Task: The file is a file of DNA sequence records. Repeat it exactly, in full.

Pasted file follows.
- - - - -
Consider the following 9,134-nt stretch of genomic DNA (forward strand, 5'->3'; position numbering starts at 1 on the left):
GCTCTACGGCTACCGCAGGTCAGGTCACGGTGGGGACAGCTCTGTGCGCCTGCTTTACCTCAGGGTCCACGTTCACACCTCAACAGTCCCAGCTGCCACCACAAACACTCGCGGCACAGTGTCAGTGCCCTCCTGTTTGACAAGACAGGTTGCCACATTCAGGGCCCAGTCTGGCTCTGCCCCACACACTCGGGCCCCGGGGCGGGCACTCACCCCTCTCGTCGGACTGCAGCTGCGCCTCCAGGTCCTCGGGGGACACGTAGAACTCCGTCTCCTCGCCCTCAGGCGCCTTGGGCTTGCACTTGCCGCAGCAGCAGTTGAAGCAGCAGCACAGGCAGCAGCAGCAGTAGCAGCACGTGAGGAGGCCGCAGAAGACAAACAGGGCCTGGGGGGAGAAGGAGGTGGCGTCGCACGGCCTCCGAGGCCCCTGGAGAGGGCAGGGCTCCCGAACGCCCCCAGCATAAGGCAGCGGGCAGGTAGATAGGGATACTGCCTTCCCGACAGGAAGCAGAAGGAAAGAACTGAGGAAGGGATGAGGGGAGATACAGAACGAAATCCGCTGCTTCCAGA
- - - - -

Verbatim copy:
Consider the following 9,134-nt stretch of genomic DNA (forward strand, 5'->3'; position numbering starts at 1 on the left):
GCTCTACGGCTACCGCAGGTCAGGTCACGGTGGGGACAGCTCTGTGCGCCTGCTTTACCTCAGGGTCCACGTTCACACCTCAACAGTCCCAGCTGCCACCACAAACACTCGCGGCACAGTGTCAGTGCCCTCCTGTTTGACAAGACAGGTTGCCACATTCAGGGCCCAGTCTGGCTCTGCCCCACACACTCGGGCCCCGGGGCGGGCACTCACCCCTCTCGTCGGACTGCAGCTGCGCCTCCAGGTCCTCGGGGGACACGTAGAACTCCGTCTCCTCGCCCTCAGGCGCCTTGGGCTTGCACTTGCCGCAGCAGCAGTTGAAGCAGCAGCACAGGCAGCAGCAGCAGTAGCAGCACGTGAGGAGGCCGCAGAAGACAAACAGGGCCTGGGGGGAGAAGGAGGTGGCGTCGCACGGCCTCCGAGGCCCCTGGAGAGGGCAGGGCTCCCGAACGCCCCCAGCATAAGGCAGCGGGCAGGTAGATAGGGATACTGCCTTCCCGACAGGAAGCAGAAGGAAAGAACTGAGGAAGGGATGAGGGGAGATACAGAACGAAATCCGCTGCTTCCAGA